GDD Is the Game-Changing Redesign of the Web Design Model
Traditional web design is to website performance what cold calling is to marketing: inefficient, unprofitable, and time consuming. So, when you walk into a web design or marketing agency looking to give your B2B website a makeover or complete redesign and you do not hear the term growth-driven design—be afraid, very afraid!
Growth-driven design (GDD) is the buzzword everyone is talking about in the realm of digital marketing and website design. What makes GDD unique is that every agency has its version of it based on how it integrates with their inbound marketing efforts. So, while the execution may vary based on the client’s budget and the agency’s framework, GDD’s infallible lead-generation mojo lies in the process.
The many perks of being a Boston-based B2B marketing agency is that we get to hear the GDD story straight from the horse’s mouth—Luke Summerfield, architect of the growth-driven design strategy and partner agency program manager at Cambridge-based HubSpot.
In this GDD blog series, we get Luke’s official word on GDD and its applications within the B2B manufacturing industry.
Where does growth-driven design come from and what spurred you to introduce this concept at HubSpot?
Luke: Before working at HubSpot, I worked at a marketing and web development agency. One year, we decided to slow things down in terms of growth and decided to really focus on optimizing the business, making things more efficient, more profitable by building a better machine. One of our key findings was that we saw a lot of recurring problems with our web clients, a lot of the same challenges in regards to traditional web design. And so, originally the idea for GDD came from just trying to solve our own problems that we were having at the agency. But, just as we were getting started on that, we got acquired by another agency and it all fizzled out during the acquisition process.
Then, when I came to HubSpot, as the program manager for the partner program, I was tasked with finding new programs that would help our agencies grow. And thinking back to the challenges we had as an agency, and what we were trying to solve on the web design side of the business, the problem I was trying to solve for our agency was actually occurring industry-wide. And, that’s how GDD came to be.
GDD is drastically different from traditional web design in terms of the process, but what’s different about the approach and why should B2B manufacturers be wary of the traditional model?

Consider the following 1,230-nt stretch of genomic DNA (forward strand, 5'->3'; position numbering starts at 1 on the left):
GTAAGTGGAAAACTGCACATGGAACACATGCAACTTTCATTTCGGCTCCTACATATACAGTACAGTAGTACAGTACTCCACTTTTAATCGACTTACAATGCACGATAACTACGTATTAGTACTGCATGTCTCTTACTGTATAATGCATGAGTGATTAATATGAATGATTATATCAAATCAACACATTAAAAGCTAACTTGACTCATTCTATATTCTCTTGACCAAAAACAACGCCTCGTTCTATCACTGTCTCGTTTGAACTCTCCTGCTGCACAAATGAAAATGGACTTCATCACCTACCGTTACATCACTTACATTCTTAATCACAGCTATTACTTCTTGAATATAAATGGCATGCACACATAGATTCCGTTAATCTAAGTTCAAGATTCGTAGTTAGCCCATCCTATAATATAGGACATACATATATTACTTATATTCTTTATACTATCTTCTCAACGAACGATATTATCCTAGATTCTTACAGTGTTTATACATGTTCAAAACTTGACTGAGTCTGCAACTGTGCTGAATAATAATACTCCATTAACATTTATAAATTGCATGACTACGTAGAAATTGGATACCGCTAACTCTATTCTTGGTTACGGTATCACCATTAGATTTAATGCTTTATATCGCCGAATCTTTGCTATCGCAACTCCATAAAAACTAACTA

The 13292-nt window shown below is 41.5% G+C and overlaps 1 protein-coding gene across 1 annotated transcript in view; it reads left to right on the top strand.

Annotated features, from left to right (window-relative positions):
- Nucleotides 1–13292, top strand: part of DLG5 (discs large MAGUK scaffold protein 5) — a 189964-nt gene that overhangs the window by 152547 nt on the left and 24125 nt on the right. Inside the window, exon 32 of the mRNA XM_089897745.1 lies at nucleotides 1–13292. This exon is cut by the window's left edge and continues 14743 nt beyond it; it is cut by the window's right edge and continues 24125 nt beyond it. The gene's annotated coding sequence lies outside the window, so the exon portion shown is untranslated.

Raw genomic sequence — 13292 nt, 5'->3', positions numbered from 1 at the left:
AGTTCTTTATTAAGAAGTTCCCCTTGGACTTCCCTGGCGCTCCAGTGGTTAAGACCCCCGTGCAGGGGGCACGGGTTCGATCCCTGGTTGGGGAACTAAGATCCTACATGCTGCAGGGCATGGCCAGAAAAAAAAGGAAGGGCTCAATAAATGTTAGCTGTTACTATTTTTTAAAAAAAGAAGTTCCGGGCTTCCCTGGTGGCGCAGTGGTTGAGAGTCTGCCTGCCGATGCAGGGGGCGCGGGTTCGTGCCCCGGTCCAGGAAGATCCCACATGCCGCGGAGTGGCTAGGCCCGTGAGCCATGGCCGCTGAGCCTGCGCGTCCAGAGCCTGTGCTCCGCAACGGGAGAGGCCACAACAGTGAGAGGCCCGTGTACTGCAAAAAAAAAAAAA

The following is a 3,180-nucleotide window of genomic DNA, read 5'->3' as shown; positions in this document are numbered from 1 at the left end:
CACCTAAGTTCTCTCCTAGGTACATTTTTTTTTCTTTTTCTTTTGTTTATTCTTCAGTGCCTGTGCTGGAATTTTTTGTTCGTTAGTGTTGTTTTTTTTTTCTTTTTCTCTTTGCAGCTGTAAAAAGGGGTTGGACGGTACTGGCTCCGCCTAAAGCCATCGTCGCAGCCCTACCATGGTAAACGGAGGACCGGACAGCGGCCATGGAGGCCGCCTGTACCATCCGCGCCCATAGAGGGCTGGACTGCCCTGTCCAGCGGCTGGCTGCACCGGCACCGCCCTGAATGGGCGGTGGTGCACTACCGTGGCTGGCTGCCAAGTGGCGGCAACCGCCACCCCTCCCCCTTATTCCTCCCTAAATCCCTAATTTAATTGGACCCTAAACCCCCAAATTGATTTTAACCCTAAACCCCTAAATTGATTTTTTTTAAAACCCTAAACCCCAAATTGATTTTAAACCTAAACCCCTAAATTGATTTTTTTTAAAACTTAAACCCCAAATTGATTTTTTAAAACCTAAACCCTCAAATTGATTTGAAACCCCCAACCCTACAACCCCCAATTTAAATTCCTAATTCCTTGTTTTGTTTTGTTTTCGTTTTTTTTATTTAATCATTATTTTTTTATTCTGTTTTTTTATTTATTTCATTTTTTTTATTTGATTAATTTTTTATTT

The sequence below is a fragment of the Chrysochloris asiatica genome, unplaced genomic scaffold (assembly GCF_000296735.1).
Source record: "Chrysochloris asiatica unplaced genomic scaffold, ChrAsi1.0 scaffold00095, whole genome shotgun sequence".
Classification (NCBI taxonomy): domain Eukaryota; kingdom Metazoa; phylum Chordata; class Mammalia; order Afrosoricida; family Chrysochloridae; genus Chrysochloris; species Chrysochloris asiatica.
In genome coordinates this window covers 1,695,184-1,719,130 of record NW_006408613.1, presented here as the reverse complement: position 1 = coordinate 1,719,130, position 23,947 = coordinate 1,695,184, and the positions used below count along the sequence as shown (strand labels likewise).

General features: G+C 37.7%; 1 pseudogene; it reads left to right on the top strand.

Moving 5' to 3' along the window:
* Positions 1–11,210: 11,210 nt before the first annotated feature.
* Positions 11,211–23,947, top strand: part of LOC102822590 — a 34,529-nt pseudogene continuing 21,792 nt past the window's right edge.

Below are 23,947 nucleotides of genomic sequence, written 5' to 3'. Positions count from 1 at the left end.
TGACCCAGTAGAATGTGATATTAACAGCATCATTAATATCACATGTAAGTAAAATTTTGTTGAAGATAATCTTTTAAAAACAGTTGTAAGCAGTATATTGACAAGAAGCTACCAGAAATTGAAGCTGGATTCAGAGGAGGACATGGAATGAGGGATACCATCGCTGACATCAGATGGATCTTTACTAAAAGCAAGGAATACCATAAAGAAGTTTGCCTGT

Luke: There are two main differences between the models. The first involves the actual process we apply to the design. The second difference is more philosophical in nature, and is what guides you when building the site.
So, with traditional web design, you still have a strategy and you go through this big long build out process. Typically it’s done in a waterfall fashion, where all the copywriting, wire framing, design, development, and the quality assurance is undertaken in big chunks and the entire site is put together all at once. The problem with this approach is that it all ends up happening when you launch the site, so you basically don’t touch it again until after one or two years. Well, the reality is that there isn’t any such perfect; there’s no way to get to perfect. The only way we can get close to perfect is to build a website quickly, a website that looks better, performs better than what you have today—but may not be the end all, be all. We know we need to keep working on it to get it closer to perfect. And, that’s what we call the Launchpad website in GDD. It’s a site that is launched in 45-60 days, looks better right away—and performs better—but isn’t perfect.
The other difference between the two is that GDD is a user-driven process and not a designer-driven process. In the traditional web design process, a bunch of designers go into the backroom and make a bunch of decisions based on what looks pretty and what the industry trends are. What may have worked well with some other client may not work for others. A vast majority of design preferences are essentially based on assumptions that may work okay for the site. The strength of GDD lies in the users actually dictating how the site is built, based on real visitor usage, and user data. So, instead of depending on an “all-knowing design guru,” who might be guessing at what they think will work, the users will tell us through real data what will work—we’ll build the site around the users.
Continue following this blog series to read more about:
- How GDD could benefit your business
- What GDD offers B2B manufacturers
Have we piqued your curiosity enough about GDD? Download our Intro to Growth-Driven Design eBook that underlines the shift—along with the processes—your company needs to make so you can boost website performance.